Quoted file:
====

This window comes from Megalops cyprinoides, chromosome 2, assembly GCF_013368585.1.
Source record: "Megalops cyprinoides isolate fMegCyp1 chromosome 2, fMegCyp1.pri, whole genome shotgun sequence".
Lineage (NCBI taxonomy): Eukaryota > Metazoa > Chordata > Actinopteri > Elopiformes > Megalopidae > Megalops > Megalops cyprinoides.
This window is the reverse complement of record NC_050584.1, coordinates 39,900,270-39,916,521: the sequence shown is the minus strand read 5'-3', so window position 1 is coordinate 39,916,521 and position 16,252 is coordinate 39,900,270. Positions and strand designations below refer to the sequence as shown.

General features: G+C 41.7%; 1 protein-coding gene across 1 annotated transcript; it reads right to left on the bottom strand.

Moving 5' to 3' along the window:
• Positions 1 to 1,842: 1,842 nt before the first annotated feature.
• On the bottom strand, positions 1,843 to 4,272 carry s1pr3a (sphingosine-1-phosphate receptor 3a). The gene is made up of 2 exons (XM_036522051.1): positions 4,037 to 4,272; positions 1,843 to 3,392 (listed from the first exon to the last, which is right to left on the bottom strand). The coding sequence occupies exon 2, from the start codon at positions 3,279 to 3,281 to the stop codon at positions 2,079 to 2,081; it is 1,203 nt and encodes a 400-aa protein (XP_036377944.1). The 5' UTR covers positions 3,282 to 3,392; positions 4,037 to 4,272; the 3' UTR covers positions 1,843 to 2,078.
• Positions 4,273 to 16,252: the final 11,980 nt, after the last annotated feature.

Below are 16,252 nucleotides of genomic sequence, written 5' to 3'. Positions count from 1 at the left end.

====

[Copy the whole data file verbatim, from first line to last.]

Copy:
This window comes from Megalops cyprinoides, chromosome 2, assembly GCF_013368585.1.
Source record: "Megalops cyprinoides isolate fMegCyp1 chromosome 2, fMegCyp1.pri, whole genome shotgun sequence".
Lineage (NCBI taxonomy): Eukaryota > Metazoa > Chordata > Actinopteri > Elopiformes > Megalopidae > Megalops > Megalops cyprinoides.
This window is the reverse complement of record NC_050584.1, coordinates 39,900,270-39,916,521: the sequence shown is the minus strand read 5'-3', so window position 1 is coordinate 39,916,521 and position 16,252 is coordinate 39,900,270. Positions and strand designations below refer to the sequence as shown.

General features: G+C 41.7%; 1 protein-coding gene across 1 annotated transcript; it reads right to left on the bottom strand.

Moving 5' to 3' along the window:
• Positions 1 to 1,842: 1,842 nt before the first annotated feature.
• On the bottom strand, positions 1,843 to 4,272 carry s1pr3a (sphingosine-1-phosphate receptor 3a). The gene is made up of 2 exons (XM_036522051.1): positions 4,037 to 4,272; positions 1,843 to 3,392 (listed from the first exon to the last, which is right to left on the bottom strand). The coding sequence occupies exon 2, from the start codon at positions 3,279 to 3,281 to the stop codon at positions 2,079 to 2,081; it is 1,203 nt and encodes a 400-aa protein (XP_036377944.1). The 5' UTR covers positions 3,282 to 3,392; positions 4,037 to 4,272; the 3' UTR covers positions 1,843 to 2,078.
• Positions 4,273 to 16,252: the final 11,980 nt, after the last annotated feature.

Below are 16,252 nucleotides of genomic sequence, written 5' to 3'. Positions count from 1 at the left end.